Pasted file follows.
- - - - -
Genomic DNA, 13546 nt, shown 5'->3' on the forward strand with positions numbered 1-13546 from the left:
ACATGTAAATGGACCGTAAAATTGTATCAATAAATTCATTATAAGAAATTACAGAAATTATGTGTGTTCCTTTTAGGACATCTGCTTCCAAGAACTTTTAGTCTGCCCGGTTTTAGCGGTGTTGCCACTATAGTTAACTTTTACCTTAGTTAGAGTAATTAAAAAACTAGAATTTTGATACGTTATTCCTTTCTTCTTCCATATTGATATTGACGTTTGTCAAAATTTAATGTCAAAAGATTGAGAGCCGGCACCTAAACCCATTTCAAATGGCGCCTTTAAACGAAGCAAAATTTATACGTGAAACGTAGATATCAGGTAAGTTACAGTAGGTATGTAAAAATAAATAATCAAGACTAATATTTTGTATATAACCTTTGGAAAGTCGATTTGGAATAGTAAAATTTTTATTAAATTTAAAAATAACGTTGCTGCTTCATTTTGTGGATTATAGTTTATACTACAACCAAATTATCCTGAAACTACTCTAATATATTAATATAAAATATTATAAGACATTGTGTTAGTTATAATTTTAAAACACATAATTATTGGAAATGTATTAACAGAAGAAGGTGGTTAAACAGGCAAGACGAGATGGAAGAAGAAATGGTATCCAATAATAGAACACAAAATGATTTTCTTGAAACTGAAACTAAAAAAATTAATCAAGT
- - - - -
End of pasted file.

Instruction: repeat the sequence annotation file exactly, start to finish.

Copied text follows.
Genomic DNA, 13546 nt, shown 5'->3' on the forward strand with positions numbered 1-13546 from the left:
ACATGTAAATGGACCGTAAAATTGTATCAATAAATTCATTATAAGAAATTACAGAAATTATGTGTGTTCCTTTTAGGACATCTGCTTCCAAGAACTTTTAGTCTGCCCGGTTTTAGCGGTGTTGCCACTATAGTTAACTTTTACCTTAGTTAGAGTAATTAAAAAACTAGAATTTTGATACGTTATTCCTTTCTTCTTCCATATTGATATTGACGTTTGTCAAAATTTAATGTCAAAAGATTGAGAGCCGGCACCTAAACCCATTTCAAATGGCGCCTTTAAACGAAGCAAAATTTATACGTGAAACGTAGATATCAGGTAAGTTACAGTAGGTATGTAAAAATAAATAATCAAGACTAATATTTTGTATATAACCTTTGGAAAGTCGATTTGGAATAGTAAAATTTTTATTAAATTTAAAAATAACGTTGCTGCTTCATTTTGTGGATTATAGTTTATACTACAACCAAATTATCCTGAAACTACTCTAATATATTAATATAAAATATTATAAGACATTGTGTTAGTTATAATTTTAAAACACATAATTATTGGAAATGTATTAACAGAAGAAGGTGGTTAAACAGGCAAGACGAGATGGAAGAAGAAATGGTATCCAATAATAGAACACAAAATGATTTTCTTGAAACTGAAACTAAAAAAATTAATCAAGT